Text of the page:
Cause marketing is truly one of the best ways that you can promote your services as a acupuncture professional. Cause marketing refers to a type of marketing where a business partners with a non-profit organization to help bring awareness to a charitable cause.
What's Chiropractic Research Worth to You?
The Palmer Center for Chiropractic Research (PCCR), in celebration of its 20th anniversary, has announced it is spearheading a fundraising campaign to support chiropractic research.
Nuts Reduce Risk of Heart Disease, Cancer and Other Health Problems
Several recent studies suggest regular consumption of nuts may provide a significant degree of protection against certain types of cancer, heart disease, possibly type 2 diabetes and some neurodegenerative diseases.
Help: A Need at Every Level
One of the great gifts of training in acupuncture is the ability to take good care of oneself. I recently had a bout of frozen shoulder — an inflammatory syndrome which can be debilitatingly painful and take years to resolve.
The Short Leg Dilemma
When evaluating a new patient, it is common to note a relative shortening of one leg to the other. Some patients will even tell you they have one, and then pull out the store-bought heel lift they read about online.
News in Brief
Call for Abstracts Announced - Parker Las Vegas 2016; Logan Adds Doctorate Degree; New Role for Dr. James Edwards.
Healing Trauma: Cultivating Resilience and Presence Through Mindfulness, Part 2
In the last issue of Acupuncture Today, the first part of this article introduced the topic of trauma and resilience, and their relationship to the autonomic nervous system response and the concept of the spirit being grounded in the body, and suggested the importance of mindfulness as a tool for healing.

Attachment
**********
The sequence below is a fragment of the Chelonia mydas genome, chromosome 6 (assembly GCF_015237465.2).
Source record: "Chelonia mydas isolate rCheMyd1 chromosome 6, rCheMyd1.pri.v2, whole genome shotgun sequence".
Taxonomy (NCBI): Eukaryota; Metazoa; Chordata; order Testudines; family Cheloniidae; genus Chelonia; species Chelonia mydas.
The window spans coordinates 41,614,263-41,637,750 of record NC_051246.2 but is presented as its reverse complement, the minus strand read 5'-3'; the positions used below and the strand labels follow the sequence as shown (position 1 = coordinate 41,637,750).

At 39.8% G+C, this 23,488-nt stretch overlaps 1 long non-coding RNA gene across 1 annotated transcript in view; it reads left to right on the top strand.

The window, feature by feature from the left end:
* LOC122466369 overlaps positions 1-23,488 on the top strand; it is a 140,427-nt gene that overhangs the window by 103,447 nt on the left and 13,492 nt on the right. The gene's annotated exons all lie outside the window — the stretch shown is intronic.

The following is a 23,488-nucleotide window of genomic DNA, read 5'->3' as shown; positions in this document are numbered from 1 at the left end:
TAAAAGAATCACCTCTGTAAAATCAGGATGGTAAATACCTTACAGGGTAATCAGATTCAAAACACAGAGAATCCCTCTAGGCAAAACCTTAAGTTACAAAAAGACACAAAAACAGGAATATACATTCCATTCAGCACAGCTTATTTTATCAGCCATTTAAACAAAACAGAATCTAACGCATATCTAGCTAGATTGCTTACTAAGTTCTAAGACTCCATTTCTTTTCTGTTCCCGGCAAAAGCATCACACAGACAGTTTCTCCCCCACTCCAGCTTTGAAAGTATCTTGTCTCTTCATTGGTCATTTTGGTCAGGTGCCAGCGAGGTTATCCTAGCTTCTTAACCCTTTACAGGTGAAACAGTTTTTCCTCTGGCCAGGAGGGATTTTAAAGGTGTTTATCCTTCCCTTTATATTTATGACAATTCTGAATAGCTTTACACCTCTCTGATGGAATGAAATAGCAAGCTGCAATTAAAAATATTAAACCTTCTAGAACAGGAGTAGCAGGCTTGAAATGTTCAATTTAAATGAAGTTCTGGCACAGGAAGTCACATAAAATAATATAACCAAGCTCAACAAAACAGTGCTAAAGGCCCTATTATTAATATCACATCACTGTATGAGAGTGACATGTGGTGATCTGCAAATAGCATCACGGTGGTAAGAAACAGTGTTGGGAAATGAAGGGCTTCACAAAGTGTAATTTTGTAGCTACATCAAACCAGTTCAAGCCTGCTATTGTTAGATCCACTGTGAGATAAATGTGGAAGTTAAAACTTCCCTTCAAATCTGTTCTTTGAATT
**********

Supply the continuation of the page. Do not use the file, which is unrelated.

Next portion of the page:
A Chiropractor's Guide to Yoga
"Doctor, can I continue to do yoga while undergoing your care?" "Is it OK for me to go back to yoga while I'm getting my back treated?" "It is safe to start my yoga classes again after my neck pain improves?"
Oriental Medicine on the World Stage
"Let me win. But if I cannot win, let me be brave in the attempt." This simple, yet powerful statement was lived out time and time again by so many of the athletes from around the world during the Special Olympics World Games in Los Angeles.
Fertility and Poly-Unsaturated Fatty Acids
Starting or expanding one's family is a major milestone. It's something that more and more people seek out health care advice and support for.
Practice Policy (Gone Bad): The Sign
Every once in a while, you see something and think to yourself, That's a really bad idea. Case in point: I went to see my medical doctor the other day. Just after being "roomed," as they say, the nurse checked my vital signs. Then she left.
Practicing with Authenticity
To extrapolate from the above quote, patients love healthcare providers they can trust. One way to earn the trust of your patients is by practicing with authenticity. What does that mean, exactly?
The Zen Art of "One Point"
We were always told in our Zen Shiatsu training (by Japanese and Japanese American instructors) that our ultimate aim was to to find that "One Point." To be so focused we could touch just one point to transform Qi throughout a client's body.
Fish Oil: A Key Component of Positive Clinical Outcomes